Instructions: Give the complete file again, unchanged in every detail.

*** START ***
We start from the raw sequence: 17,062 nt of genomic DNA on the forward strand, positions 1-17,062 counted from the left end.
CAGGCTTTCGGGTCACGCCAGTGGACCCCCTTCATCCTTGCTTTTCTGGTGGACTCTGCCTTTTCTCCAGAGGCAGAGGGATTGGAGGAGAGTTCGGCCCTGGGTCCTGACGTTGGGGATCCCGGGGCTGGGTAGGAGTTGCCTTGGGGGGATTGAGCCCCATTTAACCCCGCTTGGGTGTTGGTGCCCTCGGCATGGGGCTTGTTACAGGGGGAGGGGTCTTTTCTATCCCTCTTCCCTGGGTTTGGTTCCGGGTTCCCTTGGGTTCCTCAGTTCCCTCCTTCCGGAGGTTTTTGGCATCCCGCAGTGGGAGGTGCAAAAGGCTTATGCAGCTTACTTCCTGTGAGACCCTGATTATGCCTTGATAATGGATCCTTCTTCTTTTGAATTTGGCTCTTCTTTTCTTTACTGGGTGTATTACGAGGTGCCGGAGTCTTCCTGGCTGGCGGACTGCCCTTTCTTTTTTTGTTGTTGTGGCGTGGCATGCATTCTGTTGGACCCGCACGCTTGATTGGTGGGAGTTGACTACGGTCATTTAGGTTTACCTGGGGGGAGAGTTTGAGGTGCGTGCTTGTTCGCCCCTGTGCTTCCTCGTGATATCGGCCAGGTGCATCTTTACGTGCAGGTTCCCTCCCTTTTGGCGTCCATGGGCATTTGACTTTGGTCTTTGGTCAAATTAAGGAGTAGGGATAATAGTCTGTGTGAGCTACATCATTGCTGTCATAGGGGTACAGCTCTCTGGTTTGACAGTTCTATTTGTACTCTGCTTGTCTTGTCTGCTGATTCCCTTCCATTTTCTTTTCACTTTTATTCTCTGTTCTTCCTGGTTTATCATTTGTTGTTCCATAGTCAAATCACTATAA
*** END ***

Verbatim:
We start from the raw sequence: 17,062 nt of genomic DNA on the forward strand, positions 1-17,062 counted from the left end.
CAGGCTTTCGGGTCACGCCAGTGGACCCCCTTCATCCTTGCTTTTCTGGTGGACTCTGCCTTTTCTCCAGAGGCAGAGGGATTGGAGGAGAGTTCGGCCCTGGGTCCTGACGTTGGGGATCCCGGGGCTGGGTAGGAGTTGCCTTGGGGGGATTGAGCCCCATTTAACCCCGCTTGGGTGTTGGTGCCCTCGGCATGGGGCTTGTTACAGGGGGAGGGGTCTTTTCTATCCCTCTTCCCTGGGTTTGGTTCCGGGTTCCCTTGGGTTCCTCAGTTCCCTCCTTCCGGAGGTTTTTGGCATCCCGCAGTGGGAGGTGCAAAAGGCTTATGCAGCTTACTTCCTGTGAGACCCTGATTATGCCTTGATAATGGATCCTTCTTCTTTTGAATTTGGCTCTTCTTTTCTTTACTGGGTGTATTACGAGGTGCCGGAGTCTTCCTGGCTGGCGGACTGCCCTTTCTTTTTTTGTTGTTGTGGCGTGGCATGCATTCTGTTGGACCCGCACGCTTGATTGGTGGGAGTTGACTACGGTCATTTAGGTTTACCTGGGGGGAGAGTTTGAGGTGCGTGCTTGTTCGCCCCTGTGCTTCCTCGTGATATCGGCCAGGTGCATCTTTACGTGCAGGTTCCCTCCCTTTTGGCGTCCATGGGCATTTGACTTTGGTCTTTGGTCAAATTAAGGAGTAGGGATAATAGTCTGTGTGAGCTACATCATTGCTGTCATAGGGGTACAGCTCTCTGGTTTGACAGTTCTATTTGTACTCTGCTTGTCTTGTCTGCTGATTCCCTTCCATTTTCTTTTCACTTTTATTCTCTGTTCTTCCTGGTTTATCATTTGTTGTTCCATAGTCAAATCACTATAA